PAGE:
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Michigan State University Extension
Home Maintenance And Repair - 01500280
06/24/03

Testing Upholstery Cleanability



Check Stuffing and Lining
If the cushions don't have zippers, the stuffing or lining materials can be determined by sticking a fine crochet hook in the bottom side of the cushion and pulling out a small amount of stuffing and lining.

If latex foam rubber padding, a dry cleaning solvent should not be used. Urethane foams, such as polyurethane or polyfoam, are less subject to deterioration by dry cleaning solvents. Polyester fibers in cushion are resistant to most dry-cleaning chemicals except ones that contain phenol or hot mets-cresol.

If any dark or red stuffing thread is found be aware of potential bleeding during shampooing or cleaning. It may indicate that the fabric must be cleaned with a minimum of moisture.

If jute fillings are found close to the surface, the jute may cause browning of the upholstery fabric when it becomes wet.

Check for Color Fastness
This is done by pressing a white rag or paper towel dampened with cleaning solution on the fabric's deeper colors on some unnoticeable place. If color is transferred to the rag, it should be tested again with a slightly acid cleaning solution. If color still bleeds, then the only safe cleaner for the fabric is dry cleaning solvent which may be used for spots, but should NOT be used at home for overall cleaning for safety. Have solvent cleaning done commercially by professionals in a controlled plant. Even though an upholstered piece may have been cleaned several times, it can still run or fade after long exposure to wear or sun.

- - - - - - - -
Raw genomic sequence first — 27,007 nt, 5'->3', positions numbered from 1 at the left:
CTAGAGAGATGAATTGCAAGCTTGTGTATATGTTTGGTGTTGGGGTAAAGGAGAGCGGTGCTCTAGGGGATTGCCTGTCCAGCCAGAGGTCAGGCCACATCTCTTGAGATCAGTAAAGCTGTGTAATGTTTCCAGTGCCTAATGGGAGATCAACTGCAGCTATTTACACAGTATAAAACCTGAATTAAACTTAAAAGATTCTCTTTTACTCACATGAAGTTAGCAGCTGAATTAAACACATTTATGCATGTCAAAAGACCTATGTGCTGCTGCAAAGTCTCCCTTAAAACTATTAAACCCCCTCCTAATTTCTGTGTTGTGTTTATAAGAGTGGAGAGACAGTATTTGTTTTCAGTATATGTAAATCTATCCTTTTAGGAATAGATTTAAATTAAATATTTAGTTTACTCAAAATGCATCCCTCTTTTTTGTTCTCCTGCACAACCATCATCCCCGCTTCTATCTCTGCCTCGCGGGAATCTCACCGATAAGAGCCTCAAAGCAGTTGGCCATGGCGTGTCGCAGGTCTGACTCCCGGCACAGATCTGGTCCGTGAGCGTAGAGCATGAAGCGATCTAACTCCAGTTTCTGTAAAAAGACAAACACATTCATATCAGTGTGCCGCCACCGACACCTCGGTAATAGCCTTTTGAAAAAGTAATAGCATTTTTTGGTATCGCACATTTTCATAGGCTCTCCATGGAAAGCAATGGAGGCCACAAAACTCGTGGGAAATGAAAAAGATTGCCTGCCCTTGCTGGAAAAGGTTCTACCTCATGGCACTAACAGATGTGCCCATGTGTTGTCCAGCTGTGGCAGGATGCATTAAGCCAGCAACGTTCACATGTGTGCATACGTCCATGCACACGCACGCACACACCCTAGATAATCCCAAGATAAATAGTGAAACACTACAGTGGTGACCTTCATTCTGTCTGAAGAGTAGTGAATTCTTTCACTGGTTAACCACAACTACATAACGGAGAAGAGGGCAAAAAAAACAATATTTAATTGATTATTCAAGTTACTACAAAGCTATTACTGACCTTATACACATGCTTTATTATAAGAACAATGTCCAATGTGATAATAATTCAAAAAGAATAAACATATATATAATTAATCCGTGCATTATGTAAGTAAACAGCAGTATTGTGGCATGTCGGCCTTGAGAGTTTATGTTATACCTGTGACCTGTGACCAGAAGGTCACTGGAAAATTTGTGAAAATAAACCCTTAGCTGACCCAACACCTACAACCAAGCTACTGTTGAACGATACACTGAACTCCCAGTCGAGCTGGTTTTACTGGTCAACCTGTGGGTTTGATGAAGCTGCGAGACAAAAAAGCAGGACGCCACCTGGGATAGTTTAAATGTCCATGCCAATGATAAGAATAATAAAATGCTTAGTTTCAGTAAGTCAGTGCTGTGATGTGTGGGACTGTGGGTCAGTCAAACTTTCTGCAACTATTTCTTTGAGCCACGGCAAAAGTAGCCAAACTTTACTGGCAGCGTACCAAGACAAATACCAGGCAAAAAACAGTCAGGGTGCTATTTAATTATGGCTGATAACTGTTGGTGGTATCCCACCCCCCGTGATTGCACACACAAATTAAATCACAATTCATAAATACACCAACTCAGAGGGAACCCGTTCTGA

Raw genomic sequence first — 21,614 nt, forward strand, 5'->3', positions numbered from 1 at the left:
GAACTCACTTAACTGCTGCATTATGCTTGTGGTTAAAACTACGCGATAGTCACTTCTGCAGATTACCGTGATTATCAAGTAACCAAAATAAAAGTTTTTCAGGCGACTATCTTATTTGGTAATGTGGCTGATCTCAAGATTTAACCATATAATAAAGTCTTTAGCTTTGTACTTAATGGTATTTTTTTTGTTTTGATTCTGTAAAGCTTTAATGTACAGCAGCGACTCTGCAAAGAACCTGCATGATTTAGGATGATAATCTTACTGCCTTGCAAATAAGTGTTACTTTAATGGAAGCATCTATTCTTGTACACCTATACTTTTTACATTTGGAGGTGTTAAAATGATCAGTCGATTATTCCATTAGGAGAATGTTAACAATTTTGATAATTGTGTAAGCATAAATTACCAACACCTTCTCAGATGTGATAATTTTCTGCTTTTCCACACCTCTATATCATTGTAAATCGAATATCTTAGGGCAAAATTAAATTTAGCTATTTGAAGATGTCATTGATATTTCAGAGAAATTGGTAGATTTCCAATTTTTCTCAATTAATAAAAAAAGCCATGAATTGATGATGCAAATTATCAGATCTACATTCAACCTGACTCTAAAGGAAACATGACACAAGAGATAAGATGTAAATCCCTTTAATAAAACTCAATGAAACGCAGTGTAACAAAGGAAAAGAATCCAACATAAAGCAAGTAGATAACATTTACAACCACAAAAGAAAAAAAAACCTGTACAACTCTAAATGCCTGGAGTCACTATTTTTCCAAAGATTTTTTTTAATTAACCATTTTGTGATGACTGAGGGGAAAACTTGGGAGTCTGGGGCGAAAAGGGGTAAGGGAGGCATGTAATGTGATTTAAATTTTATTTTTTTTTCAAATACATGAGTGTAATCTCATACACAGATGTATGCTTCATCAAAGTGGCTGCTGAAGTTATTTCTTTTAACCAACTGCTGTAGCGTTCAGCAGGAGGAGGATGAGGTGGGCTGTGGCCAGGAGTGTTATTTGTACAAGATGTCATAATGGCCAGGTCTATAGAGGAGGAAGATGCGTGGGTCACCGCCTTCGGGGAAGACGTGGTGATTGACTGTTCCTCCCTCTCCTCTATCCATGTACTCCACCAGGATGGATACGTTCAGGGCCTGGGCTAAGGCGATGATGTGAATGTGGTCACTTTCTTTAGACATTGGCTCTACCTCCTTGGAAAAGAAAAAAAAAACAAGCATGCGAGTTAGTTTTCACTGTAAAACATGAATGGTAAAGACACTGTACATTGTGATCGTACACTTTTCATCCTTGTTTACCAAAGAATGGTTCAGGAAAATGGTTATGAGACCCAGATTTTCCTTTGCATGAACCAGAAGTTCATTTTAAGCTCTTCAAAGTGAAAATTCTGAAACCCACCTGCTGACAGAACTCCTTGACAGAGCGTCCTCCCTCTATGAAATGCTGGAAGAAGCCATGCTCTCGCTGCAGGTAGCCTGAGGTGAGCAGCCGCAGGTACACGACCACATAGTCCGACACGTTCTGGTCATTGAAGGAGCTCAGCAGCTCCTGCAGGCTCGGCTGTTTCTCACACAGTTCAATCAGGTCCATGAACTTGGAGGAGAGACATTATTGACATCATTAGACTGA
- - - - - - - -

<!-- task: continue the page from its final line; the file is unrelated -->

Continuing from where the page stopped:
Check for Shrinkage
Clean a section on the back or pillow side; use the cleaning solution in the appropriate concentration, allow to dry, and inspect. Has the fabric pulled together or become tighter? If so the fabric has shrunk.

If any of these tests indicate bleeding, fading, shrinkage, or damage to the upholstery fabric, then you have two choices: either have it cleaned by a professional or decide not to clean the piece.

References

This article was written by Anne Field, Extension Specialist, Emeritus with references from the Georgia Extension bulletin, How to Care for Your Furnishings.

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